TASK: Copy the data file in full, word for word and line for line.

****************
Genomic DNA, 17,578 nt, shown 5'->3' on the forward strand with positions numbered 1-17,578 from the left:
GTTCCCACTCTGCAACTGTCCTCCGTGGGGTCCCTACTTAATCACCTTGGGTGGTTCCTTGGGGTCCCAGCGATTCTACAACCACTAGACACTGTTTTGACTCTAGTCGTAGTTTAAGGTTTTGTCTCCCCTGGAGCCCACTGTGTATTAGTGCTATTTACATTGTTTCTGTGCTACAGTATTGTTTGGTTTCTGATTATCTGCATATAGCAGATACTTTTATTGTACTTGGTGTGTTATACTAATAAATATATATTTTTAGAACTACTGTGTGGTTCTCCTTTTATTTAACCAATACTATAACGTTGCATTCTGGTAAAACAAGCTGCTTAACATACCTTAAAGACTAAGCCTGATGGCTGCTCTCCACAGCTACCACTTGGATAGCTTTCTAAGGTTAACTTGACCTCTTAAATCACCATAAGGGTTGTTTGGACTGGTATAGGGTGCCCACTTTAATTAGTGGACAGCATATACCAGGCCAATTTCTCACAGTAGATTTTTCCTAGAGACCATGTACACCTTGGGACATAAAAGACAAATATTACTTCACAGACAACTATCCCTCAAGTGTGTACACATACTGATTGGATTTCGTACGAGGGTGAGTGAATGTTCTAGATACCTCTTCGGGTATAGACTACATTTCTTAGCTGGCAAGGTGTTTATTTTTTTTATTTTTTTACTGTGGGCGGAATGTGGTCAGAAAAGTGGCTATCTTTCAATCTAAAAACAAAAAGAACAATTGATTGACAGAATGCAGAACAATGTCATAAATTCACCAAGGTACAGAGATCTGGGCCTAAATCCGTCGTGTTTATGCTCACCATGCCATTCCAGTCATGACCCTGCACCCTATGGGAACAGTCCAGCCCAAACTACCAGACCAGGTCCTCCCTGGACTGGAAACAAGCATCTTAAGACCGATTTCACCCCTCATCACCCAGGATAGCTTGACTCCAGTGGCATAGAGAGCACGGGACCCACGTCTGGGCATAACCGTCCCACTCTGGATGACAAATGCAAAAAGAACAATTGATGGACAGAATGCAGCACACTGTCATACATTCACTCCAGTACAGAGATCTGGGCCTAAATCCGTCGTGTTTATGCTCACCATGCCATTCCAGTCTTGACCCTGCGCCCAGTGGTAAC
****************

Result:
Genomic DNA, 17,578 nt, shown 5'->3' on the forward strand with positions numbered 1-17,578 from the left:
GTTCCCACTCTGCAACTGTCCTCCGTGGGGTCCCTACTTAATCACCTTGGGTGGTTCCTTGGGGTCCCAGCGATTCTACAACCACTAGACACTGTTTTGACTCTAGTCGTAGTTTAAGGTTTTGTCTCCCCTGGAGCCCACTGTGTATTAGTGCTATTTACATTGTTTCTGTGCTACAGTATTGTTTGGTTTCTGATTATCTGCATATAGCAGATACTTTTATTGTACTTGGTGTGTTATACTAATAAATATATATTTTTAGAACTACTGTGTGGTTCTCCTTTTATTTAACCAATACTATAACGTTGCATTCTGGTAAAACAAGCTGCTTAACATACCTTAAAGACTAAGCCTGATGGCTGCTCTCCACAGCTACCACTTGGATAGCTTTCTAAGGTTAACTTGACCTCTTAAATCACCATAAGGGTTGTTTGGACTGGTATAGGGTGCCCACTTTAATTAGTGGACAGCATATACCAGGCCAATTTCTCACAGTAGATTTTTCCTAGAGACCATGTACACCTTGGGACATAAAAGACAAATATTACTTCACAGACAACTATCCCTCAAGTGTGTACACATACTGATTGGATTTCGTACGAGGGTGAGTGAATGTTCTAGATACCTCTTCGGGTATAGACTACATTTCTTAGCTGGCAAGGTGTTTATTTTTTTTATTTTTTTACTGTGGGCGGAATGTGGTCAGAAAAGTGGCTATCTTTCAATCTAAAAACAAAAAGAACAATTGATTGACAGAATGCAGAACAATGTCATAAATTCACCAAGGTACAGAGATCTGGGCCTAAATCCGTCGTGTTTATGCTCACCATGCCATTCCAGTCATGACCCTGCACCCTATGGGAACAGTCCAGCCCAAACTACCAGACCAGGTCCTCCCTGGACTGGAAACAAGCATCTTAAGACCGATTTCACCCCTCATCACCCAGGATAGCTTGACTCCAGTGGCATAGAGAGCACGGGACCCACGTCTGGGCATAACCGTCCCACTCTGGATGACAAATGCAAAAAGAACAATTGATGGACAGAATGCAGCACACTGTCATACATTCACTCCAGTACAGAGATCTGGGCCTAAATCCGTCGTGTTTATGCTCACCATGCCATTCCAGTCTTGACCCTGCGCCCAGTGGTAAC